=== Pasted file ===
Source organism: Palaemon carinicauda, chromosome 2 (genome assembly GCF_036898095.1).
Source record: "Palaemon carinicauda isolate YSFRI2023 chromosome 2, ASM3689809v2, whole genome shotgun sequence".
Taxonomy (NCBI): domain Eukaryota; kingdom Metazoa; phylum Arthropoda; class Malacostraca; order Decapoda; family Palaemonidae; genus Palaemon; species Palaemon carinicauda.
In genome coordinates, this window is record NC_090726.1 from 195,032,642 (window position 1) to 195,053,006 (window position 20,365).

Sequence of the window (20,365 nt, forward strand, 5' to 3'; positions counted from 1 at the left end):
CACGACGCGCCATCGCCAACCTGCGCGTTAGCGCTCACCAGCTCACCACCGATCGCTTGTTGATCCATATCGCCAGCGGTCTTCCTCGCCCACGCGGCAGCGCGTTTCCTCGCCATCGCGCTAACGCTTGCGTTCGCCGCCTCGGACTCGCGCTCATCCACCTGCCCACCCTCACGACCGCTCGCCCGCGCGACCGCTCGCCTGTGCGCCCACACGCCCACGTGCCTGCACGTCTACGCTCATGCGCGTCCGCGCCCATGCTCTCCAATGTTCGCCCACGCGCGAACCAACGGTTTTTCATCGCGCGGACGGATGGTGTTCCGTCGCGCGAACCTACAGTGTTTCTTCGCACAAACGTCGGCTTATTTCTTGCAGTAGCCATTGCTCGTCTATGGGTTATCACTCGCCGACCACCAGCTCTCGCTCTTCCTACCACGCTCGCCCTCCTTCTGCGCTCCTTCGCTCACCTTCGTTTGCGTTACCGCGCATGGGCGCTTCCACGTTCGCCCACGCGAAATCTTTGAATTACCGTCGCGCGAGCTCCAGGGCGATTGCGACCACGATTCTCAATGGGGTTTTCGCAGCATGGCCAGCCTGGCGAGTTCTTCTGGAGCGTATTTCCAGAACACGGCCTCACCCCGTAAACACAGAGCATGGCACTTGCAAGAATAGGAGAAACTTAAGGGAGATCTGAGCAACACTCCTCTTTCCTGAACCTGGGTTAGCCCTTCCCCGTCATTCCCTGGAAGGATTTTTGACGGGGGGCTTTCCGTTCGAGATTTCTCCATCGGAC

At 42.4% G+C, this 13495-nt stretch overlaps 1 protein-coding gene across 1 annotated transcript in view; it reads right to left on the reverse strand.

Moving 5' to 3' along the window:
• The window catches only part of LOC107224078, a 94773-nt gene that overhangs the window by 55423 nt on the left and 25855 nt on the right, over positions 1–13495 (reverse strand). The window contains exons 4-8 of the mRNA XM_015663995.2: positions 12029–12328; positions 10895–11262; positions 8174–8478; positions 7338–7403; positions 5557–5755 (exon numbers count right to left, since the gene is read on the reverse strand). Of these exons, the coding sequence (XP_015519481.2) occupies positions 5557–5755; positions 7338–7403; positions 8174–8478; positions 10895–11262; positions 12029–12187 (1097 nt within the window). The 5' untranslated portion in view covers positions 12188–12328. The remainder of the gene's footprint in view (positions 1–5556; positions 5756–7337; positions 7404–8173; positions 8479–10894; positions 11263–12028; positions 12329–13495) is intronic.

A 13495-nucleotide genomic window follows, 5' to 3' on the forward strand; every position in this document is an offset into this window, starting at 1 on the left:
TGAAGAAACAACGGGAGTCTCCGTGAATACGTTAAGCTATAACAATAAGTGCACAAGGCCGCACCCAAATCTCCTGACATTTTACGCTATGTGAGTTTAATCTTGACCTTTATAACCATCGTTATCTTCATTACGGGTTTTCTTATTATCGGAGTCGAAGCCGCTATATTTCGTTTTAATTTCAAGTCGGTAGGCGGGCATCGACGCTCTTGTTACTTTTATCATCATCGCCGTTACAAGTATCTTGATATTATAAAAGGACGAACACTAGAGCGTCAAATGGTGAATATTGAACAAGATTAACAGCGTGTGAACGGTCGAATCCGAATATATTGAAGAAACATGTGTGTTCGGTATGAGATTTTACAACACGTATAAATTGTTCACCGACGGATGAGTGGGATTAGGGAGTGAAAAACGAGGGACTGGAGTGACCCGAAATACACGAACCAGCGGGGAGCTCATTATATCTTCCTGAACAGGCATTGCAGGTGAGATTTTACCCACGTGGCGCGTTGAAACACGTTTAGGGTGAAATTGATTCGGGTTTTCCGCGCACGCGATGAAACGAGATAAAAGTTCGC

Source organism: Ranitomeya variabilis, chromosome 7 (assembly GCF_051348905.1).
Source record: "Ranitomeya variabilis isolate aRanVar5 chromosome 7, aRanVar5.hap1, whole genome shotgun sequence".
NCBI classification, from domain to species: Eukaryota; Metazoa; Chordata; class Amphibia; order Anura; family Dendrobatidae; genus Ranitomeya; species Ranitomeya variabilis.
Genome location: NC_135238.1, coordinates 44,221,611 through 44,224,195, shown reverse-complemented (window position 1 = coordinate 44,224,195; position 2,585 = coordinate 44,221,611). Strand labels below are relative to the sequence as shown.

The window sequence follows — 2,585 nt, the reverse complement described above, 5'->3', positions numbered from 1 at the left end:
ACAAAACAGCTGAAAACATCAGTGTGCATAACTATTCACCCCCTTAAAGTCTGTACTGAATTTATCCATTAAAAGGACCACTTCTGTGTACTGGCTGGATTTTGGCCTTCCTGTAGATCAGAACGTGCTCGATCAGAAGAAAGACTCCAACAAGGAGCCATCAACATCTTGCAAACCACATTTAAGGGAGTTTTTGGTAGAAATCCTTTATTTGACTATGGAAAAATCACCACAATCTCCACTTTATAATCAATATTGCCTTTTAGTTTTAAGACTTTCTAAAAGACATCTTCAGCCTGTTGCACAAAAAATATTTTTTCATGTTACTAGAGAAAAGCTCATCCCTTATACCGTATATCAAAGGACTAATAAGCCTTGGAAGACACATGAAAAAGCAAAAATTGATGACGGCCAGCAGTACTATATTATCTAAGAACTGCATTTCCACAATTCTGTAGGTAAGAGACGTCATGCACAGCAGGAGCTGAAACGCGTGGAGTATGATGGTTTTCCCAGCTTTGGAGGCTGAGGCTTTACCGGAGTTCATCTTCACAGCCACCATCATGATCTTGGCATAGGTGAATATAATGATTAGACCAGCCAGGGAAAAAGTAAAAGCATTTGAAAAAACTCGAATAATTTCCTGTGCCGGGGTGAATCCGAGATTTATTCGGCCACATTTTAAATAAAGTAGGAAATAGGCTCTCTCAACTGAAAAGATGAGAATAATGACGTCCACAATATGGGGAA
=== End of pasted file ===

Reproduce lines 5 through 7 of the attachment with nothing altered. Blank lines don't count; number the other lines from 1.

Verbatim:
Sequence of the window (20,365 nt, forward strand, 5' to 3'; positions counted from 1 at the left end):
CACGACGCGCCATCGCCAACCTGCGCGTTAGCGCTCACCAGCTCACCACCGATCGCTTGTTGATCCATATCGCCAGCGGTCTTCCTCGCCCACGCGGCAGCGCGTTTCCTCGCCATCGCGCTAACGCTTGCGTTCGCCGCCTCGGACTCGCGCTCATCCACCTGCCCACCCTCACGACCGCTCGCCCGCGCGACCGCTCGCCTGTGCGCCCACACGCCCACGTGCCTGCACGTCTACGCTCATGCGCGTCCGCGCCCATGCTCTCCAATGTTCGCCCACGCGCGAACCAACGGTTTTTCATCGCGCGGACGGATGGTGTTCCGTCGCGCGAACCTACAGTGTTTCTTCGCACAAACGTCGGCTTATTTCTTGCAGTAGCCATTGCTCGTCTATGGGTTATCACTCGCCGACCACCAGCTCTCGCTCTTCCTACCACGCTCGCCCTCCTTCTGCGCTCCTTCGCTCACCTTCGTTTGCGTTACCGCGCATGGGCGCTTCCACGTTCGCCCACGCGAAATCTTTGAATTACCGTCGCGCGAGCTCCAGGGCGATTGCGACCACGATTCTCAATGGGGTTTTCGCAGCATGGCCAGCCTGGCGAGTTCTTCTGGAGCGTATTTCCAGAACACGGCCTCACCCCGTAAACACAGAGCATGGCACTTGCAAGAATAGGAGAAACTTAAGGGAGATCTGAGCAACACTCCTCTTTCCTGAACCTGGGTTAGCCCTTCCCCGTCATTCCCTGGAAGGATTTTTGACGGGGGGCTTTCCGTTCGAGATTTCTCCATCGGAC

At 42.4% G+C, this 13495-nt stretch overlaps 1 protein-coding gene across 1 annotated transcript in view; it reads right to left on the reverse strand.